Here we are, a couple of days past Rory McIlroy’s 33rd birthday (happy birthday, Rory), and no one in the United Kingdom barring Prime Minister Boris Johnson generates so much talk among golf lovers as the Northern Irishman. McIlroy causes as many discussions now when he has not won a major championship since 2014 as he did when he was dazzling us with victories in four of them before he was 25, only the third man to achieve this feat. Jack Nicklaus and Tiger Woods were the other two.
McIlroy was then, and remains, a charismatic figure with an exceptional ability to play good golf. He has a thoughtful charm that is admirable for being quietly expressed, particularly to those on the east of the Atlantic for whom understatement and calmness are preferable to their opposites.
Think of McIlroy and you might remember the sight and sound of a typical drive of his, one that almost burned the air through which it flew with its velocity and height and distance.
Think of him and reassure yourself he wouldn’t have gambled and lost $40m dollars in four years as Phil Mickelson is alleged to have done in a new book by Alan Shipnuck the American golf journalist. McIlroy is an admirable man and golfer, one to look up to, like Davis Love III or Luke Donald, a good role model for any aspiring young professional.
Think of McIlroy and you might remember the sight and sound of a typical drive of his, one that almost burned the air through which it flew with its velocity and height and distance. How can someone of 5 feet 9 inches and comparable lightness of weight hit the ball so far and so well?
Think of McIlroy and you remember the sight of his slightly side-to-side walk, a jaunty one if ever there was one, when he is at full bore. You remember him as a bushy-haired teenager rushing his putts in the 2007 Walker Cup and playing a supercharged singles match against Patrick Reed in the 2016 Ryder Cup, one that went this way and that before the American triumphed on the last hole.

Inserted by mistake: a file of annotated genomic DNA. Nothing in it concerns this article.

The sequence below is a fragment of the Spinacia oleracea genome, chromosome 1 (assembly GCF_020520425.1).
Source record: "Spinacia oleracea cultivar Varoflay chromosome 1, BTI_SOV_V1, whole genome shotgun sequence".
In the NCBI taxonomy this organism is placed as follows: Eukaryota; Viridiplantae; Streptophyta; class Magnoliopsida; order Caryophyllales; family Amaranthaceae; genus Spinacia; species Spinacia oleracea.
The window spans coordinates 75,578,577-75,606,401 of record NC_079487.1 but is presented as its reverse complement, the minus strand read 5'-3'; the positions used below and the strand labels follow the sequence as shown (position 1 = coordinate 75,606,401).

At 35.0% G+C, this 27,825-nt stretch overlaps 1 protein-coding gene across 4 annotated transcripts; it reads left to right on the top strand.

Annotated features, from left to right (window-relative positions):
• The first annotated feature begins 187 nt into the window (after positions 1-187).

Think of McIlroy and you think you can read him like a book. At his best he is perhaps the most enthralling golfer in the world, though Mickelson with his derring-do would have run him close in years past. Woods had an excitement generated solely by his ability to hit one good shot after another. His body action rarely generated excitement in the way McIlroy’s does. “There is simply no question in my mind that Rory is one of the most talented athletes ever to play the game,” Denis Pugh, the well-known British instructor, said. “His swing is a thing of beauty.”
Think of McIlroy when he signed his lucrative deal with Nike in January 2013 and Tiger Woods sent him a message: welcome to the family. Various reports suggested the deal was for $200 million over 10 years, others that it was worth $10 million annually for a multi-year contract, still others said $150 million and yet others said €150 million. The point is it was a lot of money, making McIlroy, then 23, one of the richest athletes, not just golfers, in the world.
He was asked whether there were any downsides to receiving such a large sum of money at so young an age. Looking perplexed and slightly ill at ease McIlroy replied: “I’m just trying to concentrate on playing golf. All the financial side and everything like that will take care of itself. I’m in it to try and win trophies, and they are worth more to me than any contract is.” The question was put to him another way. “You knew approximately or exactly how much the sum is, but my point is what downsides are there? What could possibly go wrong with such a huge amount of money?” Slightly uneasily McIlroy replied: “I don’t know. Bad investments or (cue laughter) I really can’t answer that one.”
Think of McIlroy in the first two days of the 2021 Ryder Cup, looking lost, unable to win a point from his three matches, disappointing many, and how Padraig Harrington, Europe’s captain, challenged him by naming him to play top in his singles and lead a recovery by the Europeans. Think of how he defeated Xander Schauffele in a triumph that owed as much to his character as well as his skill, and how he cried with emotion in the aftermath.
Think of McIlroy on a golf course. He is not stony-faced and gimlet-eyed like Woods nor wearing a lopsided smile like Mickelson that sometimes looks genuine and sometimes does not. McIlroy’s is a little golly-gosh, aw-shucks sort of look, confident but not cocky, approachable not aloof, and that is part of what makes him so attractive.
Think of McIlroy winning the 2011 U.S. Open at Congressional by eight strokes and the 2012 PGA at Kiawah Island also by eight shots. These are victories that evoke memories of the runaway triumphs of Tiger Woods at the 1997 Masters, by 12 strokes, and the 2000 U.S. Open, by 15 strokes.